Photography and Memory

Vernacular photography and the interaction between photography and memory.

I have always been fascinated by photography and it has had an important role in my entire life. In our family, like in many others, it was common practice to take photos of special moments on special days, like Christmas and birthdays. Recently I found a box full of pictures from my childhood. Let's take a look at the picture above.

Technically, it is not great quality. The photo is blurry and scratched. Yet, there are different layers to discover. For the sociologist it reveals what Christmas looked like in the 70’s: the meager Christmas tree, the three girls (my sisters and me) in the same dresses.

Another layer of information on this picture triggers a lot of my personal memories and emotions. Like the brooch my grandmother is wearing; many years later it will be stolen from the same house the picture is taken in. Or the family painting on the wall I looked upon so often and which is only recognizable for insiders because it is flashed away. The feast when we set out to find the best tree, the decorating ritual, the small candles and chocolates. It is not important that the photo is blurred and blemished. For the memory it works just fine.

A few years ago I wrote my thesis for History of Art on the subject; "Photography and Memory". This rather complex relationship is a fascinating topic. One can argue that when you are busy taking pictures, you actually do not live the moment. Some people say that photography inhibits the memory. Still others believe that photography helps the memory. For example Dutch writer Gerrit Krol suggests that photo’s are the "tent poles of our memory". One issue with taking pictures for memory purposes is that you do not know what you want or need to remember. So typically the highlights are documented. The moments that are more or less interchangeable. However, I would love to see my old room again with the posters on the wall, the bathroom with the beautiful blue and white tiling, the bike I used to go to school with, the road to school. I wish I had images of the small things of all periods of my life. Sometimes you can find these things in a corner of a picture, yet never as the main subject. That is why I love to take photos of the houses we live in, the dashboard of the car and other everyday and ordinary elements of daily life.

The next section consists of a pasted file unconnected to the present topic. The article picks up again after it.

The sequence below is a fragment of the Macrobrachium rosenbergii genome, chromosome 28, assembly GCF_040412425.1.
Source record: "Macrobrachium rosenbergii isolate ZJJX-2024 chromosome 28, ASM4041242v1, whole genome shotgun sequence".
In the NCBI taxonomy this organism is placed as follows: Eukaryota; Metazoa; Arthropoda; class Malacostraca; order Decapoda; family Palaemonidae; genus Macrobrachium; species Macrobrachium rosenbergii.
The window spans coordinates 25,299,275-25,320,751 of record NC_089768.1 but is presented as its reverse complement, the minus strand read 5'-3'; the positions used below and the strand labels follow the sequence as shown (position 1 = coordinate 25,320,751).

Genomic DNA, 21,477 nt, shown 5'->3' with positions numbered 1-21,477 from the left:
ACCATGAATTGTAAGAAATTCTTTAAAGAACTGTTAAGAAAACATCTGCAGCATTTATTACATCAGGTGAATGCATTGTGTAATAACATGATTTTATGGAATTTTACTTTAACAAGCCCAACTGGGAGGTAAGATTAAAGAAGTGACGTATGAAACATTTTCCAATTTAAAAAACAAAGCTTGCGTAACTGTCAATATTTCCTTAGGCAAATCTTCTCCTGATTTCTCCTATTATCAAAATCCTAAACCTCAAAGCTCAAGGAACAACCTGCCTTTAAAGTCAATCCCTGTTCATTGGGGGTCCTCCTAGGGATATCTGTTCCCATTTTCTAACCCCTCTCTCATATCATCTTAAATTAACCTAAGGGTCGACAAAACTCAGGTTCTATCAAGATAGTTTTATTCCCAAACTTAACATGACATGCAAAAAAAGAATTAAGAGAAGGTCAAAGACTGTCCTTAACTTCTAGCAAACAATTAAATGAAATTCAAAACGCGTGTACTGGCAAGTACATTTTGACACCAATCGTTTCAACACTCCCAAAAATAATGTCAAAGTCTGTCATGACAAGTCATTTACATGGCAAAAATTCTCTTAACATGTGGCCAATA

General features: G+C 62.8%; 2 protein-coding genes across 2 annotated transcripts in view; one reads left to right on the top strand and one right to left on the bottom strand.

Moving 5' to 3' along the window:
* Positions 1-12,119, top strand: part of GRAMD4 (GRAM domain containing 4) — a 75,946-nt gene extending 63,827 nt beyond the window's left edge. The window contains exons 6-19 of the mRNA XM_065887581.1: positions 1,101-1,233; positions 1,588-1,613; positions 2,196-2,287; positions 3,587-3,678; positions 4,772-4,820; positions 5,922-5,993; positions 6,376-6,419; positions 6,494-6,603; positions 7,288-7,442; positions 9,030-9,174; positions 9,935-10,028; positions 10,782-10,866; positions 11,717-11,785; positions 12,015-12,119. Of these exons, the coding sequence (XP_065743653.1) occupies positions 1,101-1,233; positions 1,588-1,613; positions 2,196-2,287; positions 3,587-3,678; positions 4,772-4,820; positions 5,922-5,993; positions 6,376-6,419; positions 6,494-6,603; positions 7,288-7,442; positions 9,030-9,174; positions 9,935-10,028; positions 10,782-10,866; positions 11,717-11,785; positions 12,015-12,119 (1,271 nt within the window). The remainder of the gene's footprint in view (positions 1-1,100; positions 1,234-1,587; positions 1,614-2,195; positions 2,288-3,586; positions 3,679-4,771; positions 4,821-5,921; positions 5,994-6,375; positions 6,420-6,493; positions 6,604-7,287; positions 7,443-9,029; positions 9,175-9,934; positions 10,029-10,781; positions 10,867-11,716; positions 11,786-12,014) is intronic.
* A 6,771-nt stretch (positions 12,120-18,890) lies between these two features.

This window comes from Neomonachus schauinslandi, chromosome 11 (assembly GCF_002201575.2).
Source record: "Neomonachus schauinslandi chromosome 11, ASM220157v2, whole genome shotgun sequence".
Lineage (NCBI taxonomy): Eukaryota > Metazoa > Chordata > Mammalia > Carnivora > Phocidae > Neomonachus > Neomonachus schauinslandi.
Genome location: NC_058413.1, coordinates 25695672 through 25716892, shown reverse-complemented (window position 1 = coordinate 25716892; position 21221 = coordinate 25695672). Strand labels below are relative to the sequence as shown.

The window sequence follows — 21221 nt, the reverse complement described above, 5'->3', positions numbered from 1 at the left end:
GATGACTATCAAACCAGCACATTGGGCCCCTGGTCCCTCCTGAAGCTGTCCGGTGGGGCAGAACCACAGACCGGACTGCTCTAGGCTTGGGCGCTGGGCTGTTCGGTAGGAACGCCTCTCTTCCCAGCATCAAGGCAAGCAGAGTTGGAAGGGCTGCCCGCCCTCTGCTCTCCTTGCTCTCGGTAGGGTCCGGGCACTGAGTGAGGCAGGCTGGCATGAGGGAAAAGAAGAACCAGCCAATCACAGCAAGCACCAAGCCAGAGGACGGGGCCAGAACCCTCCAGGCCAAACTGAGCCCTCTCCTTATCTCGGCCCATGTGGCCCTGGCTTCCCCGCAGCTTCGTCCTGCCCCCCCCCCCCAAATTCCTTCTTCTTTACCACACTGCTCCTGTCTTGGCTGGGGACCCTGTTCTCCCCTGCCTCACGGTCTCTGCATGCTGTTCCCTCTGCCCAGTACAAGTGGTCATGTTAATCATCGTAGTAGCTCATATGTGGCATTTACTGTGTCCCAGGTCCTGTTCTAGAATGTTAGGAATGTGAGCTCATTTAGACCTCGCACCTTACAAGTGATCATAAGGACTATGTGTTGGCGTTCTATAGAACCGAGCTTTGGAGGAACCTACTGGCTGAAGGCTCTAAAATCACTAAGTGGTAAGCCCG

This so called vernacular photography is getting more and more attention worldwide. The British Journal of Photography writes regularly about the subject, Symposia are being organised, and photo's are being collected. The most famous collector of vernacular photography in the Netherlands is without doubt Eric Kessels. His latest work is hilarious: shit.